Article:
And for completion, the SDL and SDL2 equivalents ;)

Very well meaning but i doubt you will be heard. Let him cut his horns on Xorg if he wants to ;)
 

ekvz

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Thinking about this: Why not hack up Mesa to use VGL as backend for EGL and then port Androwish's renderer to it. Voila a nice little GUI. If one likes TCL/TK that is at least. If not the next step would be to port the renderer into Little (https://little-lang.org). Seems like a great plan. Just that i am probably not going to do it ;)

Edit: Seems Androwish's (or probably rather Undrowish's) "renderer" is really just SDL so writing an SDL backend for VGL would likely be a bit saner. It doesn't have as much mad scientist flavor though so my vote is still on Little -> Androwish -> SDL -> EGL -> hacked up Mesa -> VGL ;)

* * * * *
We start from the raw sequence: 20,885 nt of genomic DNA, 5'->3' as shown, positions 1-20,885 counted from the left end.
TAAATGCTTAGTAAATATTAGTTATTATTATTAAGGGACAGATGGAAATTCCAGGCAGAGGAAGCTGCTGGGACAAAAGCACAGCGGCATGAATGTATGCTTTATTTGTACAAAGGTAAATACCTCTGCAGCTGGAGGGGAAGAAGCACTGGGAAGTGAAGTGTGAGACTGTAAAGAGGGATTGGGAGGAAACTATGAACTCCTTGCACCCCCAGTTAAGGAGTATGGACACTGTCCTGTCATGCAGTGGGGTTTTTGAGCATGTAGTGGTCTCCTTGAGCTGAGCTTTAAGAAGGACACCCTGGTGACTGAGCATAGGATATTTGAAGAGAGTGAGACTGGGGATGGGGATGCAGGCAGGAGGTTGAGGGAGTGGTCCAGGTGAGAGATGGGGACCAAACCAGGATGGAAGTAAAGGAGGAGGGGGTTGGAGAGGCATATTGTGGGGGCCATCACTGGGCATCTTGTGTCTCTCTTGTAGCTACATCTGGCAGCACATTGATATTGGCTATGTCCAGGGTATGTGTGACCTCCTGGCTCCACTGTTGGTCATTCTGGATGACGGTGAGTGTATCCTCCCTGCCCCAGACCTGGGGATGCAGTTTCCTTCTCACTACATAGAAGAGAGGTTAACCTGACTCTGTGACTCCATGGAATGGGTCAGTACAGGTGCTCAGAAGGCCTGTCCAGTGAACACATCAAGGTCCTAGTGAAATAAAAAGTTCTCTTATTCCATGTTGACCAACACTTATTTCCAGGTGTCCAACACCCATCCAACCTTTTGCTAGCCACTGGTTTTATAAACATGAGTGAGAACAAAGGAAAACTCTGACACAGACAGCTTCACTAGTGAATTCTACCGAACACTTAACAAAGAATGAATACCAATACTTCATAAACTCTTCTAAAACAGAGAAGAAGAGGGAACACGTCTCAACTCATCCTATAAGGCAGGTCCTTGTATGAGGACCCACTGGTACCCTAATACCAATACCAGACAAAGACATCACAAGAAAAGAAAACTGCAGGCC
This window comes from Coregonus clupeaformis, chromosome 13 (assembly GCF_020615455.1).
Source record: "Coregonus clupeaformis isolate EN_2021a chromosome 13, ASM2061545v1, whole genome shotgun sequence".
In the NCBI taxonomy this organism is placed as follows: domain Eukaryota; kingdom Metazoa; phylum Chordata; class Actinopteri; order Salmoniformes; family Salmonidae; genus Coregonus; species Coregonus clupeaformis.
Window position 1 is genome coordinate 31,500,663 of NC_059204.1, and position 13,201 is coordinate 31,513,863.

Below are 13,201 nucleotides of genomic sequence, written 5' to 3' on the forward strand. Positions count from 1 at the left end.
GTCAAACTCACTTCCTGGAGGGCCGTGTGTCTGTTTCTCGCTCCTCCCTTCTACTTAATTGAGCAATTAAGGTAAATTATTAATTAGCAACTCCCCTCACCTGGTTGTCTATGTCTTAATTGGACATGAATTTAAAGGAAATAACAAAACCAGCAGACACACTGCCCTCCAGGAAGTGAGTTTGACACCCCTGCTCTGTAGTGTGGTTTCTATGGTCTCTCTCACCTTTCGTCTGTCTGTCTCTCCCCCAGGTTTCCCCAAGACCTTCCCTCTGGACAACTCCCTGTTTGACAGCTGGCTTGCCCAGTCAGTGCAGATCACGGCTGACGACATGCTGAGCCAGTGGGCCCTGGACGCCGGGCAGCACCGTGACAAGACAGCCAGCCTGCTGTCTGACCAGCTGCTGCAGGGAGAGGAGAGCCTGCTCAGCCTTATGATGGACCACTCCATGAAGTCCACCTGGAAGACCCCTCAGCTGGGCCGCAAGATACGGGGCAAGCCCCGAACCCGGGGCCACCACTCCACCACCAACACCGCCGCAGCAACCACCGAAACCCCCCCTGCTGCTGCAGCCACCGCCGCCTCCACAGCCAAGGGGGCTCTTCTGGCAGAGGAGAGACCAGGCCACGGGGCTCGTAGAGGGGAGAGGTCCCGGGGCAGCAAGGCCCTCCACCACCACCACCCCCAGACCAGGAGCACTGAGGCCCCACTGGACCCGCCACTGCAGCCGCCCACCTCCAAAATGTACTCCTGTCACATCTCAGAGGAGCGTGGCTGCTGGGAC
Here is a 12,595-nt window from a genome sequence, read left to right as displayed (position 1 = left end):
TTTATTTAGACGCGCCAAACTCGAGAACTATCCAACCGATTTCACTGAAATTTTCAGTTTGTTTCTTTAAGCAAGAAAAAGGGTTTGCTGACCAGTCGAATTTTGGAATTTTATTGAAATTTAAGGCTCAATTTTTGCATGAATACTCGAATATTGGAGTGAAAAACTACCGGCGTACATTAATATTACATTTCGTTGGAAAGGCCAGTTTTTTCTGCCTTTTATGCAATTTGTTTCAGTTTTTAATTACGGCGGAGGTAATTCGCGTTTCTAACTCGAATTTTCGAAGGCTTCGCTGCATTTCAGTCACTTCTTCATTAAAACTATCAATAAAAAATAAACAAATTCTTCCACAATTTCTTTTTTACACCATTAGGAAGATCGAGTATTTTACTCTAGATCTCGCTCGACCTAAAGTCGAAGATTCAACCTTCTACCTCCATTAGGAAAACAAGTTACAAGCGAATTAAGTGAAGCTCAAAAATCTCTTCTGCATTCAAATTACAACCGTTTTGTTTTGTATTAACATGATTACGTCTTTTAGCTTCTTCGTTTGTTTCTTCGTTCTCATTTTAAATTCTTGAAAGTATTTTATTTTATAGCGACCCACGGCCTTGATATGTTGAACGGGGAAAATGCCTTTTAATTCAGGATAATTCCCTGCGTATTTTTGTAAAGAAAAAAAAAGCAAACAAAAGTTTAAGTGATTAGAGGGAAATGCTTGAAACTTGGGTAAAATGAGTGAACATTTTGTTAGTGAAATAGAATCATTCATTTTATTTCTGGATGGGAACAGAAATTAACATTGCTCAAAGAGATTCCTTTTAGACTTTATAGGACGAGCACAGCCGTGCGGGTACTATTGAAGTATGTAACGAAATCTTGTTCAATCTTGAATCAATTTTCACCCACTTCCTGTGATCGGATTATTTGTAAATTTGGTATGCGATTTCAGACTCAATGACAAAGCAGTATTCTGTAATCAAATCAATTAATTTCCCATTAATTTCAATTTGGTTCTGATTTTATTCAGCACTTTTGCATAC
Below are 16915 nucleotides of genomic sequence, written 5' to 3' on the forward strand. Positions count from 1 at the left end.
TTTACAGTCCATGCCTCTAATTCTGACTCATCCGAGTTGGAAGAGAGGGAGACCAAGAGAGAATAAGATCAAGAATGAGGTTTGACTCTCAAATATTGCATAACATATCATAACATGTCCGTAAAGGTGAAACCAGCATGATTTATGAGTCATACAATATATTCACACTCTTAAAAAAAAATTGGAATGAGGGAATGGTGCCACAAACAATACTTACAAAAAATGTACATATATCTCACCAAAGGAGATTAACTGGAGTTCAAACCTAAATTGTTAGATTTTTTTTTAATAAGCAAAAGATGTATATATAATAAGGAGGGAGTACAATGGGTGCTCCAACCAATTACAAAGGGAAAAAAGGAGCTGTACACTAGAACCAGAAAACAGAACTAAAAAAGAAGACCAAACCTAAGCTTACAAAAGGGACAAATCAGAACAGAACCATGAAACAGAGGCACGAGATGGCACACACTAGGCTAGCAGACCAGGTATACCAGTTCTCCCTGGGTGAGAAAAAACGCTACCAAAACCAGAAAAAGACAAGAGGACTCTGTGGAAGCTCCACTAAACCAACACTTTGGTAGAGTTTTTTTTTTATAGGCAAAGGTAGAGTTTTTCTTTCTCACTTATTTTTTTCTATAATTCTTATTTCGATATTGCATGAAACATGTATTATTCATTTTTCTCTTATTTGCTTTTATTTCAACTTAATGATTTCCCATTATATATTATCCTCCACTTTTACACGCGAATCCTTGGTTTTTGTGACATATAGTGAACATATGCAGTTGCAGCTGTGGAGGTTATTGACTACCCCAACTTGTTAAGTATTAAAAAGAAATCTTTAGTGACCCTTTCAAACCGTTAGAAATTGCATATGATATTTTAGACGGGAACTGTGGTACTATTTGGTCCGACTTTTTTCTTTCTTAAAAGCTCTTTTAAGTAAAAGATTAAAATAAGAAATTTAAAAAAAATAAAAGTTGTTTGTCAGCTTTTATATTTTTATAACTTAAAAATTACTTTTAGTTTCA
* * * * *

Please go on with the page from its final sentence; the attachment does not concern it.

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senenmut

senenmut

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that makes sense.
i want to program for unix only. no cross compile.
so i take that that is on board.
 

ekvz

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If you are referring to my last post please don't take that serious. I was basically joking around with kpedersen. There would be no cross compilation involved though. It's just a lot of C code stacked up in a rather bizarre manner.
 
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senenmut

senenmut

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C:
XDrawLine  ( Display *display,
                Drawable d,
                GC     gc,
                int x1,
                int y1,
             int x2,
                int y2 )
 

kpedersen

Son of Beastie

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Looks good.

Display you can generally get from the Xt widget (or if you are starting from scratch, from the XOpenDisplay function). The drawable is basically the target destination to draw it to. GC is probably the hardest thing to set up. Then the x,y parts are basically the from -> to.

Check out https://tronche.com/gui/x/xlib/GC/XCreateGC.html